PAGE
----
Sunday, April 22, 2018

Where is the Sword of the Gallant Captain Reid at the Smithsonian Institute?

The Sword of the Gallant Captain Reid was deposited at the National Museum (Smithsonian) with a Sketch of the Hero. Is it Lost?

It is interesting to note that a search for Capt. Reid's sword at the Smithsonian was not found.

"There has lain upon the desk of the president for some time a plain, steel scabbarded sword, old fashioned in style and servicable rather than elegant, slightly curved, somewhat battered and generally a weapon that looks as though it had seen service. And it has; and service too, in one of the most heroic actions described in American history."

"A day or two ago the president sent this sword to Congress, and it will probably become the duty of the National museum, in which as many valuable relics are deposited, to give it a place in which it may be seen in company with a sketch of the hero and the herioc contest that make it sacred."

The battle saber was given to the president by Colonel Samuel C. Reid, the son of the late Captain Samuel Chester Reid who commanded the United States prvate armed brig of war General Armstrong at the battle of Fayal, in September, 1814.  The Armstrong was a little brig of but 240 tons, carrying but seven-guns and ninety men. She was attacked in the neutral waters of Azore islands by a British squadron, the frigate rota and the sloop of war Carnation, with a total amount of 136 guns and 2,000 men!   During the battle, the British lost over 300 (killed and wounded) of their picked men and officers, while the Armstrong lost but two killed and seven wounded.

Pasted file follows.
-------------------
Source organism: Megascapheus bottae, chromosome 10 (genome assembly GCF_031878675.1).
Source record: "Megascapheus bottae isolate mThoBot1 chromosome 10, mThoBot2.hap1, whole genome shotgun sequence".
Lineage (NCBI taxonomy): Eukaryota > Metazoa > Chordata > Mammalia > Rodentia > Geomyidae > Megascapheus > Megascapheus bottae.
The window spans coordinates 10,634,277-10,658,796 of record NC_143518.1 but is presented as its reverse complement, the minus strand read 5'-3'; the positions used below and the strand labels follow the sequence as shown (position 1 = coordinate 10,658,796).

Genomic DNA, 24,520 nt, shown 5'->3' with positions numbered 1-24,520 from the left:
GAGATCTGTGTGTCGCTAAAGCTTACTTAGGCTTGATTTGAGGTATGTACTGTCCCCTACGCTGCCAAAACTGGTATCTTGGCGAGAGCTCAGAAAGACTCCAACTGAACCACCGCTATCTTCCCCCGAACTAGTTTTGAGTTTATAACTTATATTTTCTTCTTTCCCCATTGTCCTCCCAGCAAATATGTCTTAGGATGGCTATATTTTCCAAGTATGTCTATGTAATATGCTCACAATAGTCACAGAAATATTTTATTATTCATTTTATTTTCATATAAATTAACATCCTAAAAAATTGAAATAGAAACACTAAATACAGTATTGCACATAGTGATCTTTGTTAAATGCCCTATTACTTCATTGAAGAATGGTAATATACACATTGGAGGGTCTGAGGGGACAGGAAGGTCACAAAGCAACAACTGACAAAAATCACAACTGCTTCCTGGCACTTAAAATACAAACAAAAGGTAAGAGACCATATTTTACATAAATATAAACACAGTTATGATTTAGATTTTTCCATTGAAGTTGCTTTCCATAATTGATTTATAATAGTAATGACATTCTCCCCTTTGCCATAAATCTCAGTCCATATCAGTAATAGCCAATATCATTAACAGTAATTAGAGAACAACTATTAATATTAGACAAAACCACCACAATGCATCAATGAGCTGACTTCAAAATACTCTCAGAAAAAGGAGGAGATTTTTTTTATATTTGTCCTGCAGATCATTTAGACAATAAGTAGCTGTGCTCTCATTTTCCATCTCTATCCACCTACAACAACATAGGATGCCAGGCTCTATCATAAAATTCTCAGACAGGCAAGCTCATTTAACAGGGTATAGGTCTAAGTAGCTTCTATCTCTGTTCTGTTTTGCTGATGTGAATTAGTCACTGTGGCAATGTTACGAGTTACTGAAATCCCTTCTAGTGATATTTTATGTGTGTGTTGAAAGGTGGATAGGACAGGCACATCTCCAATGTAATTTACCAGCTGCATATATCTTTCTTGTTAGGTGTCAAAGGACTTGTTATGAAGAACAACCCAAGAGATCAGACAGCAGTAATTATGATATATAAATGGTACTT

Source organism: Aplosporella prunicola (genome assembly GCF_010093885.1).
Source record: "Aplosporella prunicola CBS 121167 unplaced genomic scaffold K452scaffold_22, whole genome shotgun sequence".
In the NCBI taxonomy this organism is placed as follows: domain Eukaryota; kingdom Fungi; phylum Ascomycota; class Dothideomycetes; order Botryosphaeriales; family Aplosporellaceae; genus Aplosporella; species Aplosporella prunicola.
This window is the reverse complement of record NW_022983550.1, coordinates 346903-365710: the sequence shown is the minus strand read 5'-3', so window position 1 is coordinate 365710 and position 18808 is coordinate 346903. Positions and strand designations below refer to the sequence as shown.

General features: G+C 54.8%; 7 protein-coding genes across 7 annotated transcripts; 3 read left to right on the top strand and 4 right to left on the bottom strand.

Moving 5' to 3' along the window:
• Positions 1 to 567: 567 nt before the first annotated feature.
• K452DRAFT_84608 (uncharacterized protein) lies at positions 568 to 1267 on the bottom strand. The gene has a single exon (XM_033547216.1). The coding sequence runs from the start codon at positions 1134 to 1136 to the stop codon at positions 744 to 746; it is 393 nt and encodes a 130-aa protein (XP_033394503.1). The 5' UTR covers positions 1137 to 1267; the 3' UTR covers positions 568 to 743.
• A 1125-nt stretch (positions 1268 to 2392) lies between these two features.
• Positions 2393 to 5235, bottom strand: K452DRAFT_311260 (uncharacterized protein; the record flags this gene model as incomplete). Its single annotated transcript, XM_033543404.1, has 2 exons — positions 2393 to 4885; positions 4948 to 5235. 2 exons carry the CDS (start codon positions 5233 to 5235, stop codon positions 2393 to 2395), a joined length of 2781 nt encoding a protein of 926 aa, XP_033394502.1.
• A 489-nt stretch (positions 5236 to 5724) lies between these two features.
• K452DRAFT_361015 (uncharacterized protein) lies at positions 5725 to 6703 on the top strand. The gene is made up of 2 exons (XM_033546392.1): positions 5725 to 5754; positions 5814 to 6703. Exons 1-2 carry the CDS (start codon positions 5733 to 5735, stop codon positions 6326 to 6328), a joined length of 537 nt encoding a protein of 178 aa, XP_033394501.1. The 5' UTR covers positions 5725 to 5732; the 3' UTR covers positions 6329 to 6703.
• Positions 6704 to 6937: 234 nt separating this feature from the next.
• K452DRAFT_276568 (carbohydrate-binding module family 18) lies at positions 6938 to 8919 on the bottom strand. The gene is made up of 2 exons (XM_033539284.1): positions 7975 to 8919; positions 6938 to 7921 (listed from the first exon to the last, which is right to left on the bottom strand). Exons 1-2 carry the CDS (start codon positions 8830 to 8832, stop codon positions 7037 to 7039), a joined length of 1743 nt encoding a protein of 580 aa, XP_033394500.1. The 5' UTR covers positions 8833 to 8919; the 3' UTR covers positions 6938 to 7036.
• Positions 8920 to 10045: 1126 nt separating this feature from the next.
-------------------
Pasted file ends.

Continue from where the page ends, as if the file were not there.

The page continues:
The action was called the "Thermopylae of the Ocean".

"The height of heroism and romantic chivalry were displayed by Capt. Reid and his crew in the last act of this extraordinary naval drama.  After scuttling his vesse to save her from capture he went ashore with his men and arms when the commander of the squadron, Admiral Llod, demanded their surrender and threatened to send 500 men to take them.  Reid retired with his men to an old gothic convent, which he fortified, knocked away the drawbridge, ran up the American flag, and bade the enemy defiance. Lloyd quailed under this last exhibition of heroic courage, saying they were demons and not men."

The Conquest to Capture Louisiana. The sqadron under Lloyd was on its way to the island of Jamaica to join the great fleet assembled there under Admiral Lord Cochrane, afterward Earl of Dundonald, who was confidentially entrusted with the secret expedition for the conquest of Louisiana.  The last hope for England to wrest the control of the Mississippi River and the province of Louisiana from France had been foiled by Napoleon, who saw no use for it and ceded it to the United States in 1803. Upon the declaration of war by the United States in 1812, once again England's eyes were upon the coveted possession.  However, the crippled vessel of Lloyd's squadron was delayed over ten days for repairs and in burying their dead.  When Lloyd finally arrived in Jamaica, Admiral Cochrane was furious at Lloyd's disaster.  Too, the fleet did not arrive off Lake Bosque until four days after the arrival of General Jackson with his forces, which barely gave him time to make a defense.  Had Capt. Reid surrendered his vessel to the British, Louisiana might today be under the flag of St. George!
Captain Reid was accredited with the victory, thus saving a domain more than three times larger than the territory of France. Also, it should be remembered that Reid designed the American flag, as adopted by Congress in 1813.

Source: The Atlanta Journal 28 February 1887.

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